'Planning across the borders': on the 1924 conference

'Planning across the borders': on the 1924 conference

In the summer of 1924 close to 500 people from 28 different countries visited Amsterdam in order to into immerse themselves in the town planning challenges of their day. The (Dutch) article Plannen over de grenzen heen (Planning across borders) takes a close look at the conference, where special attention was paid to ideas on regional planning.

Dividing lines separating national developments were transcended in substantive discussions about an emerging discipline. At that time, urbanization was generally perceived as a rapid, autonomous and disastrous process that resulted in unmanageable metropolises with a rapidly declining quality of life.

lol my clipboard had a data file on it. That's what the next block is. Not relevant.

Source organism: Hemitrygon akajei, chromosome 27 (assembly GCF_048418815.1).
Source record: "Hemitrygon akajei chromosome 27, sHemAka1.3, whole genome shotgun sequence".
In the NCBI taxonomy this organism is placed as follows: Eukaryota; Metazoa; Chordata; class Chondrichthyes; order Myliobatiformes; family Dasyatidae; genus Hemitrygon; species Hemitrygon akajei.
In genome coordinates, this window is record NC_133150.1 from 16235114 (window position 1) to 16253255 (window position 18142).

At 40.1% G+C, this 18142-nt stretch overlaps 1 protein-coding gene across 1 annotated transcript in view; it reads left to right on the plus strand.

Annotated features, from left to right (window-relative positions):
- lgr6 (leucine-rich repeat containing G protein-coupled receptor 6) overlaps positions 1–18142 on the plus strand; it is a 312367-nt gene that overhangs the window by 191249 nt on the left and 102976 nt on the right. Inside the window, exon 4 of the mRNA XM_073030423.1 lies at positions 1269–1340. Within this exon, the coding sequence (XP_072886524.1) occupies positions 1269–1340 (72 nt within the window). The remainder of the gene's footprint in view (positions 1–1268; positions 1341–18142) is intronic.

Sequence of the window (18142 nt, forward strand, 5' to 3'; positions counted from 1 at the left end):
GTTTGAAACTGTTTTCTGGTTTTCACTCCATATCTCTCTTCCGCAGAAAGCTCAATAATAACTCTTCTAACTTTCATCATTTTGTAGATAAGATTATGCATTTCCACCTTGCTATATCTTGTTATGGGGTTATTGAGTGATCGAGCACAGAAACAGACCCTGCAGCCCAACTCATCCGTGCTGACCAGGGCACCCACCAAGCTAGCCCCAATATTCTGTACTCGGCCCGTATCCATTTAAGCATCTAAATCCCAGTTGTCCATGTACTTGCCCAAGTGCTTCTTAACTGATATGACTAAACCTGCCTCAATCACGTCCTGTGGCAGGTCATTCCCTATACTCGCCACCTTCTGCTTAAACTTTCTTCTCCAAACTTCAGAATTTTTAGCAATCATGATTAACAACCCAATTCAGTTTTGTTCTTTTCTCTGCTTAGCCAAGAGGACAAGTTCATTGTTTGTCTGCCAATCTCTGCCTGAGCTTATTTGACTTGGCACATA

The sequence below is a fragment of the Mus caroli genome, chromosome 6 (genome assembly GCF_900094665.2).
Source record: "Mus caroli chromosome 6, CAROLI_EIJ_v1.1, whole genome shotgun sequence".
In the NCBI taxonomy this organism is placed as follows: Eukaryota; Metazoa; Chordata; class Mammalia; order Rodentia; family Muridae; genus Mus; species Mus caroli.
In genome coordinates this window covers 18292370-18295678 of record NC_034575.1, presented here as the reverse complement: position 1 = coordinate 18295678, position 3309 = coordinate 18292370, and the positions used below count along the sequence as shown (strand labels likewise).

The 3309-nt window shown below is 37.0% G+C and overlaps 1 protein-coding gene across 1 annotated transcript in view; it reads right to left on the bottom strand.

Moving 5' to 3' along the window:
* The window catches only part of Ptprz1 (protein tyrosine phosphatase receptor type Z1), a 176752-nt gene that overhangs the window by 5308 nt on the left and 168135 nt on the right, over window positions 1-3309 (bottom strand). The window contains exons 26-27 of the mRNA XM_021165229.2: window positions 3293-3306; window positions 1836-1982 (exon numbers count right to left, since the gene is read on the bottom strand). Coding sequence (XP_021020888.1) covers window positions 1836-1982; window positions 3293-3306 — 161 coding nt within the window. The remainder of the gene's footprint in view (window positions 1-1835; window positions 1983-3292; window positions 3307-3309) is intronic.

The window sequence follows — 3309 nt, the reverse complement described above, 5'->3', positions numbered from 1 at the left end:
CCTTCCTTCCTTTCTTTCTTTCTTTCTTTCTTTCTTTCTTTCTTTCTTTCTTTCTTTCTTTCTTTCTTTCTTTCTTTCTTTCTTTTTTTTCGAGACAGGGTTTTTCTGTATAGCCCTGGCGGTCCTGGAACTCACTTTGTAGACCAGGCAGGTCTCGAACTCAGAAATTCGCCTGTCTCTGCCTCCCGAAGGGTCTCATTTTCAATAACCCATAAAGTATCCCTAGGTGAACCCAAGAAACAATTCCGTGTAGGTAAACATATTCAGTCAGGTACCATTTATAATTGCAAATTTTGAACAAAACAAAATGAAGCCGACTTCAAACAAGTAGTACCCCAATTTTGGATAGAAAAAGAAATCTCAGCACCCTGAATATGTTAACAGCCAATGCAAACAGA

The article focuses on the content of the debate on 3 and 4 July 1924. The papers, or ‘preliminary reports’, that preceded the conference have received a fair amount of attention, but it is the substance and atmosphere of the discussions themselves that reveal the openness and collegiality of the international exchange of knowledge.

The 1924 town planning conference appears to have been a unique occasion during which multiple urban movements collaborated and in so doing reached a broad audience of town planners, architects, engineers and above all (Dutch) administrators. The involvement of the last group led to a pre-war upsurge in regional plans. As far as the Netherlands was concerned, the 1924 conference can be regarded as the starting point of the rich tradition of regional planning, and perhaps even as the germ of post-war spatial national planning.

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Schram, A., & Doevendans, K. (2018). Plannen over de grenzen heen. Een vakgebied in wording op het Internationale Stedenbouwcongres van 1924. Bulletin KNOB, 117(2), 104-122.